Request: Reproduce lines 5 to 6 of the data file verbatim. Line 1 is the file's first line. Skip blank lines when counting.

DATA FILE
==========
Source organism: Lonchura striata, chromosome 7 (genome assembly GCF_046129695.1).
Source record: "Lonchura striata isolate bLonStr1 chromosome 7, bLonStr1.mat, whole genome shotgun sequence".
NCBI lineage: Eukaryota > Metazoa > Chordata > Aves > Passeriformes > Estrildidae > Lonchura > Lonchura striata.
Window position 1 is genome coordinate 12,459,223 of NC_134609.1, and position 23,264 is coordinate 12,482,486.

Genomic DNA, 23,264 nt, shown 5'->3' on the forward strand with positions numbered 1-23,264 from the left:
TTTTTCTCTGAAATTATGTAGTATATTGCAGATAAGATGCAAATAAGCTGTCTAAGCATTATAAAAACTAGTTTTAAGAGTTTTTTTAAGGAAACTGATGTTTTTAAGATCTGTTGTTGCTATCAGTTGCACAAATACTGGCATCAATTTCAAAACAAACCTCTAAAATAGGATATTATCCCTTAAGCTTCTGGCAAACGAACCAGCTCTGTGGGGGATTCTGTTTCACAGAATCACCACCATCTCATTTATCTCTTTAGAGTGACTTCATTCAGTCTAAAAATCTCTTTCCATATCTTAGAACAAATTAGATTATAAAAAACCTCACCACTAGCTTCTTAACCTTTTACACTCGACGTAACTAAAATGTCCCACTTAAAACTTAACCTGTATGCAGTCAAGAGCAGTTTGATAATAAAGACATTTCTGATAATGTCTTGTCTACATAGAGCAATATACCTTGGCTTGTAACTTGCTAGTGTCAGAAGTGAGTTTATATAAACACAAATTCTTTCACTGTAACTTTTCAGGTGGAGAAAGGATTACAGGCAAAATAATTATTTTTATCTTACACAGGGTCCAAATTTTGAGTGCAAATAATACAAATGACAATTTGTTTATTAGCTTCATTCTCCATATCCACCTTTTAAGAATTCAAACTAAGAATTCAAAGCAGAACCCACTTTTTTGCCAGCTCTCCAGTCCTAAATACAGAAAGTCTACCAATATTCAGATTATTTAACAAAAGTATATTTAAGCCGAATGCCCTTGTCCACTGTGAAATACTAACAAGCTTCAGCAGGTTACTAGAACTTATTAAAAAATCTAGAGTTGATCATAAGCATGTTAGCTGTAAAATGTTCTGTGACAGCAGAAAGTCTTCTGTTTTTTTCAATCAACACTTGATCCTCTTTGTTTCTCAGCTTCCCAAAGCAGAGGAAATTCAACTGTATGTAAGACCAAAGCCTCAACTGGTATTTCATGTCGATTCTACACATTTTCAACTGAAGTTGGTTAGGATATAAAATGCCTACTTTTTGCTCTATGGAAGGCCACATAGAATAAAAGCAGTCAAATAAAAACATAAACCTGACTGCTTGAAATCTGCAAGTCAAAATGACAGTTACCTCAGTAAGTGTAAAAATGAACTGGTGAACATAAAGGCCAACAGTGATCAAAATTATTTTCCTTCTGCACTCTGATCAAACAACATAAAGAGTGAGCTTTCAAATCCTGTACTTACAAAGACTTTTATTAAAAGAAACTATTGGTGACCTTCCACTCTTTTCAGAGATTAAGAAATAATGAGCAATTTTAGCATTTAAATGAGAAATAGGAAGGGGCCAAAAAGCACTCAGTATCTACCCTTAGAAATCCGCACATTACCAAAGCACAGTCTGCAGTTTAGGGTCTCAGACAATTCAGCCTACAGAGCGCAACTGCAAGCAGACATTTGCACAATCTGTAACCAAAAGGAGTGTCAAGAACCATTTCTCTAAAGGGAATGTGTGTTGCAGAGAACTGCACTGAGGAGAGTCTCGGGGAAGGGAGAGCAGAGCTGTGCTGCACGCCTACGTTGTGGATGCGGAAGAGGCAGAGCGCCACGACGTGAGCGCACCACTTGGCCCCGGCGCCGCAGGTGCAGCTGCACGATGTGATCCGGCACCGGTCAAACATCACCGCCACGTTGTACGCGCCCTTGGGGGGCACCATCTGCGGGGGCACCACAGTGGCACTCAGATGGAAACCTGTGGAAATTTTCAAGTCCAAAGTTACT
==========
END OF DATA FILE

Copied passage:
Genomic DNA, 23,264 nt, shown 5'->3' on the forward strand with positions numbered 1-23,264 from the left:
TTTTTCTCTGAAATTATGTAGTATATTGCAGATAAGATGCAAATAAGCTGTCTAAGCATTATAAAAACTAGTTTTAAGAGTTTTTTTAAGGAAACTGATGTTTTTAAGATCTGTTGTTGCTATCAGTTGCACAAATACTGGCATCAATTTCAAAACAAACCTCTAAAATAGGATATTATCCCTTAAGCTTCTGGCAAACGAACCAGCTCTGTGGGGGATTCTGTTTCACAGAATCACCACCATCTCATTTATCTCTTTAGAGTGACTTCATTCAGTCTAAAAATCTCTTTCCATATCTTAGAACAAATTAGATTATAAAAAACCTCACCACTAGCTTCTTAACCTTTTACACTCGACGTAACTAAAATGTCCCACTTAAAACTTAACCTGTATGCAGTCAAGAGCAGTTTGATAATAAAGACATTTCTGATAATGTCTTGTCTACATAGAGCAATATACCTTGGCTTGTAACTTGCTAGTGTCAGAAGTGAGTTTATATAAACACAAATTCTTTCACTGTAACTTTTCAGGTGGAGAAAGGATTACAGGCAAAATAATTATTTTTATCTTACACAGGGTCCAAATTTTGAGTGCAAATAATACAAATGACAATTTGTTTATTAGCTTCATTCTCCATATCCACCTTTTAAGAATTCAAACTAAGAATTCAAAGCAGAACCCACTTTTTTGCCAGCTCTCCAGTCCTAAATACAGAAAGTCTACCAATATTCAGATTATTTAACAAAAGTATATTTAAGCCGAATGCCCTTGTCCACTGTGAAATACTAACAAGCTTCAGCAGGTTACTAGAACTTATTAAAAAATCTAGAGTTGATCATAAGCATGTTAGCTGTAAAATGTTCTGTGACAGCAGAAAGTCTTCTGTTTTTTTCAATCAACACTTGATCCTCTTTGTTTCTCAGCTTCCCAAAGCAGAGGAAATTCAACTGTATGTAAGACCAAAGCCTCAACTGGTATTTCATGTCGATTCTACACATTTTCAACTGAAGTTGGTTAGGATATAAAATGCCTACTTTTTGCTCTATGGAAGGCCACATAGAATAAAAGCAGTCAAATAAAAACATAAACCTGACTGCTTGAAATCTGCAAGTCAAAATGACAGTTACCTCAGTAAGTGTAAAAATGAACTGGTGAACATAAAGGCCAACAGTGATCAAAATTATTTTCCTTCTGCACTCTGATCAAACAACATAAAGAGTGAGCTTTCAAATCCTGTACTTACAAAGACTTTTATTAAAAGAAACTATTGGTGACCTTCCACTCTTTTCAGAGATTAAGAAATAATGAGCAATTTTAGCATTTAAATGAGAAATAGGAAGGGGCCAAAAAGCACTCAGTATCTACCCTTAGAAATCCGCACATTACCAAAGCACAGTCTGCAGTTTAGGGTCTCAGACAATTCAGCCTACAGAGCGCAACTGCAAGCAGACATTTGCACAATCTGTAACCAAAAGGAGTGTCAAGAACCATTTCTCTAAAGGGAATGTGTGTTGCAGAGAACTGCACTGAGGAGAGTCTCGGGGAAGGGAGAGCAGAGCTGTGCTGCACGCCTACGTTGTGGATGCGGAAGAGGCAGAGCGCCACGACGTGAGCGCACCACTTGGCCCCGGCGCCGCAGGTGCAGCTGCACGATGTGATCCGGCACCGGTCAAACATCACCGCCACGTTGTACGCGCCCTTGGGGGGCACCATCTGCGGGGGCACCACAGTGGCACTCAGATGGAAACCTGTGGAAATTTTCAAGTCCAAAGTTACT